LIHU‘E — A cattle company owned by a billionaire Idaho businessman is suing a former Kaua‘i ranch employee for allegedly stealing nearly 200 cows and having them slaughtered without authorization.
Anthony Pukina Silva appeared in Fifth Circuit Court before Judge Kathleen Watanabe on Tuesday, Dec. 5, for the civil court case, which accuses him of leading a large-scale cow theft scheme while employed as ranch manager for Hawai‘i Ranches, LLC in 2020 and 2021.
Silva is the only individual named in court documents that report him as having “maliciously conspired” with several others in the alleged plot to steal nearly 200 cattle and ranch assets with a total value of nearly $200,000.
The complaint, filed by Paul Alston and John-Anderson Meyer, attorneys for plaintiff “Hawai‘i Ranches, LLC” detailed the allegations in a court document dated Dec. 28, 2021.
The document does not disclose any individuals associated with Hawai‘i Ranches, LLC, but according to public information, the LLC — which was incorporated in April 2020 — has an Idaho address that is the same as the address for the Frank VanderSloot Foundation Inc.
Frank VanderSloot, the CEO of “the wellness company” Melaleuca, is a billionaire businessman who was titled “Idaho’s richest person” by Forbes in 2017. VanderSloot has been controlling Hawai‘i’s largest slaughterhouses since 2019, according to a June 2023 report from Honolulu Civil Beat.
In May 2022, KITV reported Vandersloot had purchased 2,000 acres of Kaua‘i property for cattle for $51.2 million.
Cattle ‘in the mountain’
The complaint starts by noting that in January 2020, Hawai‘i Ranches, LLC spent more than $1 million on cattle, purchasing 1,102 cattle for $920 each for slaughter and profit.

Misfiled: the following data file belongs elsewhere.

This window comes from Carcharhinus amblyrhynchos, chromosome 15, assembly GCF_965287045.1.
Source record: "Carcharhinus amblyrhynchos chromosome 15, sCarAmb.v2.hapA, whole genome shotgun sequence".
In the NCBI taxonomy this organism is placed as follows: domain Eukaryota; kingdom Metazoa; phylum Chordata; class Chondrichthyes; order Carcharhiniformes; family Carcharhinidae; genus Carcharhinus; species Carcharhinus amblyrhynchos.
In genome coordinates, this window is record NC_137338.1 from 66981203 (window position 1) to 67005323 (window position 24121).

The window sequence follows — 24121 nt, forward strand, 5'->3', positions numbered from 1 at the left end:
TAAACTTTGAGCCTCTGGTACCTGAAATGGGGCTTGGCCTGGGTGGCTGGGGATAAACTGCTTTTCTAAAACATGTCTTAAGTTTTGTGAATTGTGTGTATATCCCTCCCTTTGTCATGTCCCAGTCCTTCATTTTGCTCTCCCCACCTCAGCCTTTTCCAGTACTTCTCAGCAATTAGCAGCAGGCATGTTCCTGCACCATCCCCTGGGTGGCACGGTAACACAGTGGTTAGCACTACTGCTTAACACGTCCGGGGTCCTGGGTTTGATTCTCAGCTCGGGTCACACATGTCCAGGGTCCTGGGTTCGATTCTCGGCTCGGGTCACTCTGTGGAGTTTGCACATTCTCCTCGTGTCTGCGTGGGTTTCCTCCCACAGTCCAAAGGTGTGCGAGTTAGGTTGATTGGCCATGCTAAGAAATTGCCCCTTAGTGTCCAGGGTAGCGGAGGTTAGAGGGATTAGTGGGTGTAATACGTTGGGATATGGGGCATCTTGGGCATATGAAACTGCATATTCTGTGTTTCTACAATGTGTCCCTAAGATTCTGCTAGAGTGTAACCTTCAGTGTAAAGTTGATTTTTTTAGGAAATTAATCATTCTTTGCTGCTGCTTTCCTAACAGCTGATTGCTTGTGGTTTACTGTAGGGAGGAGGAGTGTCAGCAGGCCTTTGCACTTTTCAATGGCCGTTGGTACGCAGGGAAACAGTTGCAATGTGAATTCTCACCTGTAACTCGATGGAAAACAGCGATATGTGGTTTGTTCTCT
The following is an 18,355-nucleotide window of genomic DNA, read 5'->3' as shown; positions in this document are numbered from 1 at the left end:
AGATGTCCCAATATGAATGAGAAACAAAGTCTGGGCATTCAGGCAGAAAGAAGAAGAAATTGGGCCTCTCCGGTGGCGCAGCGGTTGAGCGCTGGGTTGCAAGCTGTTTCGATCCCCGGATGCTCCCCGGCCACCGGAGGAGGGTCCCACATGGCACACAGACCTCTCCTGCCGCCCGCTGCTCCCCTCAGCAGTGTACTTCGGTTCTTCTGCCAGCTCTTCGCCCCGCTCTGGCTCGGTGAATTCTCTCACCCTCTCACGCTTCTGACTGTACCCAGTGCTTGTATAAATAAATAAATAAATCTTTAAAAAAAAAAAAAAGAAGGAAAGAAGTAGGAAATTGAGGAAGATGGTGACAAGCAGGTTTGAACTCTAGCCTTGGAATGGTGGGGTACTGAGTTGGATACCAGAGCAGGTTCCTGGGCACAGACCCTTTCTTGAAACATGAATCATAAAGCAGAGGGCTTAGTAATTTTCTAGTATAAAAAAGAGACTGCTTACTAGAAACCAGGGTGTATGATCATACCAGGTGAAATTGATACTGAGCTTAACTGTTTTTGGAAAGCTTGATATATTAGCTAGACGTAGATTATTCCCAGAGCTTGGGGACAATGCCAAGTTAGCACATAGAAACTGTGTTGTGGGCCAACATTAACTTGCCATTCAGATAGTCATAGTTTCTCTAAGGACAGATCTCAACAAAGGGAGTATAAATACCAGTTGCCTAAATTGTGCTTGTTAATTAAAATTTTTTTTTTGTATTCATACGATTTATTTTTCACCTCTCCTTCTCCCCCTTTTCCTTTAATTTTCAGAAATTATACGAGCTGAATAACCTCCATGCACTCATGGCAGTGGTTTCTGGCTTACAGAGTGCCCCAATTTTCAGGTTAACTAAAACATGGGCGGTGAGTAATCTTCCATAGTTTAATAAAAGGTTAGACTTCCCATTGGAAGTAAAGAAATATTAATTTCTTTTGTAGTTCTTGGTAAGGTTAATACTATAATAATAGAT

Silva, a longtime cattle rancher who was born and raised on Kaua‘i, was employed as the ranch manager for all 1,102 cattle, which were kept on two separate leased ranch properties — the Makao Ranch, located at Grove Farm in Hanamaulu, and the Midler Ranch, located on Kapa‘a Bypass Road.
In late 2020, VanderSloot’s Hawai‘i Ranches requested a “hard count” of the cattle be conducted. At that time, Silva allegedly reported that 84 of the cattle were missing.
When asked by his supervisor Tom Lappe to locate the missing cattle, Silva reportedly said there was nothing to be concerned about because the cattle “were running loose up the mountain,” providing no other explanation. Silva did not attempt to find any of the missing cattle that were supposedly “in the mountain,” the document states.
When Hawai‘i Ranches requested a second hard count in September 2021, Silva reported that an additional 28 cows had gone missing, bringing the total number up to 112. Silva once again repeated that the cattle were “running loose up the mountain,” according to the complaint.
“Despite requests, Mr. Silva never brought any of the cattle back to the herd.”
Silva was then fired by Hawai‘i Ranches on Sept. 29, 2021. Following Silva’s termination, Hawai‘i Ranches conducted a third hard count on both the Makoa and Midler Ranches in October 2021, less than six weeks after the previous count. That count revealed that an additional 82 cows were missing, bringing the total to 194.
Hawai‘i Ranches then alleges discovering Silva had been instructing other employees to take their cows to be slaughtered at Sanchez Slaughterhouse in Kapa‘a, without their knowledge.
“At no time did (the) plaintiff authorize sending any of its cattle for sale or slaughter at Sanchez Slaughterhouse, or at any commercial or private facility on the island of Kaua‘i,” the document states.